What to Know:
Earlier this month, Maryland Representative Jamie Raskin (D) and Massachusetts Senator Ed Markey (D) introduced a bill aimed at preventing “private paramilitary activity” within the United States, which they say is in response to the events of January 6th.
In a joint statement, the two argued that while all 50 states prohibit private paramilitary activity, “these laws are far too often outdated, underenforced, or ignored. Private military organizations pose a threat not only to national security, but they also present a public safety problem that extends beyond any single state; for example, private paramilitary actors like the Proud Boys and Oath Keepers traveled across state lines on January 6th. ”
“There are currently no federal laws that address paramilitary activity or protect millions of Americans whose rights are threatened by this type of violent anti-democratic intimidation.”
H.B. 6981, or the “Preventing Private Paramilitary Activity Act of 2024,” was introduced on January 11 and the main body of the bill seeks to prohibit private paramilitary organizations from:
- “Publically patrol, drill, or engage in techniques capable of causing bodily injury or death;”
- “Interfere with, interrupt, or attempt to interfere with or interrupt government operations or a government proceeding;”
- “Interfere with or intimidate another person in that person’s exercise of any right under the Constitution of the United States;”
- “Assume the functions of a law enforcement officer, peace officer, or public official, whether or not acting under color of law, and thereby assert authority or purport to assert authority over another person without the consent of that person; or”
- Train to engage in any activity described above.
It is important to note that the bill defines a paramilitary organization as “any group of 3 or more persons associating under a command structure for the purpose of functioning in public or training to function in public as a combat, combat support, law enforcement, or security services unit.”
Penalties would include a maximum of one year in prison for any violations that do not result in bodily injury and a maximum of two years for any activity that results in damage to property. Violations that result in bodily injury can carry a maximum sentence of five years, with violations that result in death carrying a maximum sentence of life in prison.
Senator Markey stated that “Three years ago, white supremacists affiliated with paramilitary organizations stormed the U.S. Capitol, shattering windows, walls, and the families of five U.S. Capitol police officers.”
“Private paramilitary actors, such as the Proud Boys and Oath Keepers, pose a serious threat to democracy and the rule of law, and we must create new prohibitions on their unauthorized activities that interfere with the exercise of people’s constitutional rights. The forces of bigotry, hatred, and violent extremism must be stopped for the sake of our democracy,” he added.
Patrolling, impeding law enforcement and storming the Capitol, private paramilitary groups like the Oath Keepers use political violence to threaten democracy. @SenMarkey and I are making it clear: our Constitution in no way protects these operations. https://t.co/BGBFATGoCa
— Rep. Jamie Raskin (@RepRaskin) January 11, 2024
Likewise, Representative Raskin said that “Patrolling neighborhoods, impeding law enforcement and storming the U.S. Capitol, private paramilitary groups like the Oath Keepers, the Three Percenters and the Proud Boys are using political violence to intimidate our people and threaten democratic government and the rule of law.”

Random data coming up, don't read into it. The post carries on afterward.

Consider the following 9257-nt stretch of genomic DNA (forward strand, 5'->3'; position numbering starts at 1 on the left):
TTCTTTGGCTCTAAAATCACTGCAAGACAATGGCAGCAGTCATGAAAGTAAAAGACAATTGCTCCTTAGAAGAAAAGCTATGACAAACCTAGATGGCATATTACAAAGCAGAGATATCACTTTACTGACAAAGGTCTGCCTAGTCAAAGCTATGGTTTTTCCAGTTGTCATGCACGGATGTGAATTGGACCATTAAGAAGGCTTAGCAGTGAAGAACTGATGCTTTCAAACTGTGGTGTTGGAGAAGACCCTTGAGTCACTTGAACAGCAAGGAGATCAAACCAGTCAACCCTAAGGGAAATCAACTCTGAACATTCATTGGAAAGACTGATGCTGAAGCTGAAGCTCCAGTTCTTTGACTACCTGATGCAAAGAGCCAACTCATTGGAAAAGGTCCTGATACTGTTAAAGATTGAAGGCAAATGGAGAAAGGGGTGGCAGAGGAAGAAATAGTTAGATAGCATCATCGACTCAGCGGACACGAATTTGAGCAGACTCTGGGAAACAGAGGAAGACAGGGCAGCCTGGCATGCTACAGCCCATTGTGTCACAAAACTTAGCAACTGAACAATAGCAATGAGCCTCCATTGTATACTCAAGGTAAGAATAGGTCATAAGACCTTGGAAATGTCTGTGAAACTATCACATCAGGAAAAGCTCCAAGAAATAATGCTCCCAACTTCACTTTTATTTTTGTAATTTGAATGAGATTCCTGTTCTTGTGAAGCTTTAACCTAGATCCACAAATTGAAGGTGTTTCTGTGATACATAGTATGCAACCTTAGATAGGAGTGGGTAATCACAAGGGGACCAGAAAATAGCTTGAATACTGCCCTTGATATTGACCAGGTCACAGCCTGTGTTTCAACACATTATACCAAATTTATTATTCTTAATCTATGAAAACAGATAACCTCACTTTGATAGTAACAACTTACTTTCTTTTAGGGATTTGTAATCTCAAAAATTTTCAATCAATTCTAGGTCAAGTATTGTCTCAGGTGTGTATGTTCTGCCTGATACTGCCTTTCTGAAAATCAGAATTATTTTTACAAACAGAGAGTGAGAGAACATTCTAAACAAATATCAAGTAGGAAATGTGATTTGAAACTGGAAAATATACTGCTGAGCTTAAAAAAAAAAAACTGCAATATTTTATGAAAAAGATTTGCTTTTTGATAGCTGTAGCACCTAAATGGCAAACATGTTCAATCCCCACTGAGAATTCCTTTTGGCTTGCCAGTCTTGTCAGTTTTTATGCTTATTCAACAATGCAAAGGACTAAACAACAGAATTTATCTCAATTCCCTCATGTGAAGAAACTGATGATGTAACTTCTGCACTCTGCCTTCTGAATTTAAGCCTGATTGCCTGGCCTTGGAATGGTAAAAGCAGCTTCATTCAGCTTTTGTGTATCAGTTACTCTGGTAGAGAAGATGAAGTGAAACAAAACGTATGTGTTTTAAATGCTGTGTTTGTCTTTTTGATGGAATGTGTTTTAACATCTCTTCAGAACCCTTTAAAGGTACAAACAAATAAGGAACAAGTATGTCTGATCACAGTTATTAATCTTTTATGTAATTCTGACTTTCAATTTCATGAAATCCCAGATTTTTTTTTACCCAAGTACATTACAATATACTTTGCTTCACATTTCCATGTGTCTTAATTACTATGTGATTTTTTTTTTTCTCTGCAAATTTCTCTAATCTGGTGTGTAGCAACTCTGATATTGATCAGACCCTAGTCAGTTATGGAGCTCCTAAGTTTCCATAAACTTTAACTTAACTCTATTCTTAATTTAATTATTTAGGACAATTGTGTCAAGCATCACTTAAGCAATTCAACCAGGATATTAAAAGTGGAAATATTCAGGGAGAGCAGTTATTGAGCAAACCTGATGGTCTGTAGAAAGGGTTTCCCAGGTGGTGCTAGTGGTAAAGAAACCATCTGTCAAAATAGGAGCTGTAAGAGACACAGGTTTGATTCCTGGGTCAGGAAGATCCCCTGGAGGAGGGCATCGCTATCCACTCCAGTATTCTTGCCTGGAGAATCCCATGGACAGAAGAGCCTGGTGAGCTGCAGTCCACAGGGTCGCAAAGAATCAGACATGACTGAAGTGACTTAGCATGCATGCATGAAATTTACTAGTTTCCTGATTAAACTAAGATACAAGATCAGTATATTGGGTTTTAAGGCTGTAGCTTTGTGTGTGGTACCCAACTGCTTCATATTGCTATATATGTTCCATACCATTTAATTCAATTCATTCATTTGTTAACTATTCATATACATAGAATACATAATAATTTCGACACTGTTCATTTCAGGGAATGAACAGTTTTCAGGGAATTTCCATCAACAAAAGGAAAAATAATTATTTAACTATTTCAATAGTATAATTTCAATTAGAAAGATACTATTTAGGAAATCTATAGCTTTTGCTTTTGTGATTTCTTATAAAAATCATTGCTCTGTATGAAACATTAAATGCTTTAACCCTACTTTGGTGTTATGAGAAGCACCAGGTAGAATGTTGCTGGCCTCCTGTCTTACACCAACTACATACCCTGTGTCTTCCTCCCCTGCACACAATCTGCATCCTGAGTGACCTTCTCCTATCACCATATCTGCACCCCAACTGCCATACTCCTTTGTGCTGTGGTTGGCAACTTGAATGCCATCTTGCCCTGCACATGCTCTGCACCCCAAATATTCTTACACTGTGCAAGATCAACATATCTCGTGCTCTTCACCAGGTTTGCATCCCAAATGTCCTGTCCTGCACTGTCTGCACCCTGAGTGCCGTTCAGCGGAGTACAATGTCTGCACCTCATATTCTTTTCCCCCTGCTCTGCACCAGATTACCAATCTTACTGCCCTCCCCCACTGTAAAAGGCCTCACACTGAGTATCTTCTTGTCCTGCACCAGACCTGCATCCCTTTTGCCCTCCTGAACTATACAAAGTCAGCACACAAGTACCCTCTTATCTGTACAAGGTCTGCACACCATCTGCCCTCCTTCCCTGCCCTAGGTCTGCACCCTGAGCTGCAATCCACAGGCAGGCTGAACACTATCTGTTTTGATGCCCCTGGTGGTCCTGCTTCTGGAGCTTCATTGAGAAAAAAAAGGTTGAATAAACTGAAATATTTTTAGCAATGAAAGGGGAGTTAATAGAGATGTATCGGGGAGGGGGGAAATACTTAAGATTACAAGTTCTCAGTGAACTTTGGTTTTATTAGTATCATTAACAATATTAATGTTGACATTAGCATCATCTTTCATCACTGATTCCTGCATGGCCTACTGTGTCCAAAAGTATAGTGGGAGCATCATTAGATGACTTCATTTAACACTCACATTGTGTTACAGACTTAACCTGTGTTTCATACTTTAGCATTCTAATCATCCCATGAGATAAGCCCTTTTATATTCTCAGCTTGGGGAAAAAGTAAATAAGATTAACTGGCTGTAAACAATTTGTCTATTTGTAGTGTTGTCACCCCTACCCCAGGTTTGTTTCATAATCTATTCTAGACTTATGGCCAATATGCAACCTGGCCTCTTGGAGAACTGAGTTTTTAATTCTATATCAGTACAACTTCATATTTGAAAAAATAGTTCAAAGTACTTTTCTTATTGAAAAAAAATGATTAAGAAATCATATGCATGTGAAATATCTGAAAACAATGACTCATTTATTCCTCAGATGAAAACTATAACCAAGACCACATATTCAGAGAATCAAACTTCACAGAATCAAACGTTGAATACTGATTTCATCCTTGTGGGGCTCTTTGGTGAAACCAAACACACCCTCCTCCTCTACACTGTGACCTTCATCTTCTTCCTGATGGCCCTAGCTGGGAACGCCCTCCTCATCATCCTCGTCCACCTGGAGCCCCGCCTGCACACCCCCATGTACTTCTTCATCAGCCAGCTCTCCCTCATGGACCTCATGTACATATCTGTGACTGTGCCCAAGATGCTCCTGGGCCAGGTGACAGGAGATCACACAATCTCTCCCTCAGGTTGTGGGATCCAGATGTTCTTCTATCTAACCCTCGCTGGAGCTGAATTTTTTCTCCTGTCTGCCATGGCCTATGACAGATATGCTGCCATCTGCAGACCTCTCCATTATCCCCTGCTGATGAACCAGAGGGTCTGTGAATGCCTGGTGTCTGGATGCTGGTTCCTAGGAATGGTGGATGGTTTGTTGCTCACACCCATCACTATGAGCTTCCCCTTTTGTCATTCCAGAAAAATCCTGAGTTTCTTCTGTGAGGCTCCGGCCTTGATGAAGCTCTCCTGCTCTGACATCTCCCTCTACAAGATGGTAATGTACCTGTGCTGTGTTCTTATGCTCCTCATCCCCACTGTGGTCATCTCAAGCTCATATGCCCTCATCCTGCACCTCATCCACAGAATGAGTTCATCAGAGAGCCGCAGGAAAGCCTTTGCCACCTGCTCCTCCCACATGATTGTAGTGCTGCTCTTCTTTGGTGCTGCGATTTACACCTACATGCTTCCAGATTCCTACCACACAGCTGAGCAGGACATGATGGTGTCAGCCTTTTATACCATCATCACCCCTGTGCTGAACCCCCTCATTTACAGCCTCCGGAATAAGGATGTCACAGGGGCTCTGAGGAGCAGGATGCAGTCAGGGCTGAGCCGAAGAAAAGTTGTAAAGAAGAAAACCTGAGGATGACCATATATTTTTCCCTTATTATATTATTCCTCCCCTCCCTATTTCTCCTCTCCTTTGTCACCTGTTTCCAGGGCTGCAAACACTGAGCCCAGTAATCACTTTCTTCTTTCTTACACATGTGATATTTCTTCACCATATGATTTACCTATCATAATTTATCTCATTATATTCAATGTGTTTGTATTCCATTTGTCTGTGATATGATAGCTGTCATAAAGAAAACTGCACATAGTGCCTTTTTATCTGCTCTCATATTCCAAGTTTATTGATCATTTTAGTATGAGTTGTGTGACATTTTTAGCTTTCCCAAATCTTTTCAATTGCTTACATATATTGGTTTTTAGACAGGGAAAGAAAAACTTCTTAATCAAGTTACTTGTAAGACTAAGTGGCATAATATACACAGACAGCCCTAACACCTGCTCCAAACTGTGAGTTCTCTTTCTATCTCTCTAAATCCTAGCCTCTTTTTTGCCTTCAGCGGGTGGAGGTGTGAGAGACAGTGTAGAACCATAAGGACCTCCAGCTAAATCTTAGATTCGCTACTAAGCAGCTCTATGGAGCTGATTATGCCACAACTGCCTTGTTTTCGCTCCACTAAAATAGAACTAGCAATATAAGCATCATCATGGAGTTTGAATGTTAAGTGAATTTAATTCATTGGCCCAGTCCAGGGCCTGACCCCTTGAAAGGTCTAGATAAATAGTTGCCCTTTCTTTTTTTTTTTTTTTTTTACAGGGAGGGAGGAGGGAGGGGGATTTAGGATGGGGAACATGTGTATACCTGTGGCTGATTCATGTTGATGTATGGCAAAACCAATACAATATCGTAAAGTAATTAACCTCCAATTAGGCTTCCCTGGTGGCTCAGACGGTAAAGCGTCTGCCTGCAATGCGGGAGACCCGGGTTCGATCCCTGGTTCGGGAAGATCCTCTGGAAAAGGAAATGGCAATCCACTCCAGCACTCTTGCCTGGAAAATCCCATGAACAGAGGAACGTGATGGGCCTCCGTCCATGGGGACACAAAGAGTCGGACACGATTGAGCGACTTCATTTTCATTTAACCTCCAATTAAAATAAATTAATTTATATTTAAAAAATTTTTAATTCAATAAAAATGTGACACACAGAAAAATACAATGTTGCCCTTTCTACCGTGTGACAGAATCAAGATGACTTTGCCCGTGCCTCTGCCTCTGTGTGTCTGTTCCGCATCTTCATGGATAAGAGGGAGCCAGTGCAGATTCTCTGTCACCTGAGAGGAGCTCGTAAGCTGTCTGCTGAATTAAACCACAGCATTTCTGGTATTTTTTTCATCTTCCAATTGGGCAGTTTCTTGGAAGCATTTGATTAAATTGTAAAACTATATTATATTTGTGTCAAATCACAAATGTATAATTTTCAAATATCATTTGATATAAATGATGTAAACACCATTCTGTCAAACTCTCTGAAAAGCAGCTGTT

He added that “Our legislation makes the obvious but essential clarification that these domestic extremists’ paramilitary operations are in no way protected by our Constitution. I’m grateful to Senator Markey for his partnership on this critical effort to protect the rule of law, deter insurrection and defend our democracy.”
We were unable to find any Republican lawmaker responses, so we talked to Adam Holroyd, co-founder and owner of Spiritus Systems, who has expressed concerns over the bill.
Adam described how he opposes the bill, arguing that it is predicated on the idea that the government is always just and true with its intentions and thus should have a monopoly on violence. He went on to express concerns with the bill, which he described as being vague, and that it threatens the natural right to self-defense and is ultimately part of a process to erode the people’s rights to govern themselves.
“The question that I like to ask is this; as a non-biased citizen, do I feel that our current government is behaving in a similar fashion as the Crown did back in the 1700s,” he said, adding that “No matter your stance on the Second Amendment, the Founding Fathers definitely agreed that the Government should be balanced by the people.”
H.R. 6981, We aren't a fan of this.
— adam holroyd (@theadamholroyd) January 30, 2024
He then explained how many groups, whether it be militias or gun clubs, are a collection of prepared citizens, whose focus in training is not to overthrow the government, but rather to be prepared to assist their communities in times of natural disaster or severe civil unrest. However, training for these scenarios does present itself with the possibility to use lethal force. This bill would also prevent people from training on public lands when private facilities are not available.
For Adam, it seems that the bill tips the balance of power back into the favor of the Government. “Should one side of a scaled system hold all of the power?” If this bill advances, he said, then citizens are deprived the ability to equip and prepare themselves as a group. “Where is this paramilitary organization they are describing actually a problem? Anytime we write a law, we must be careful to ensure that it is needed” he added.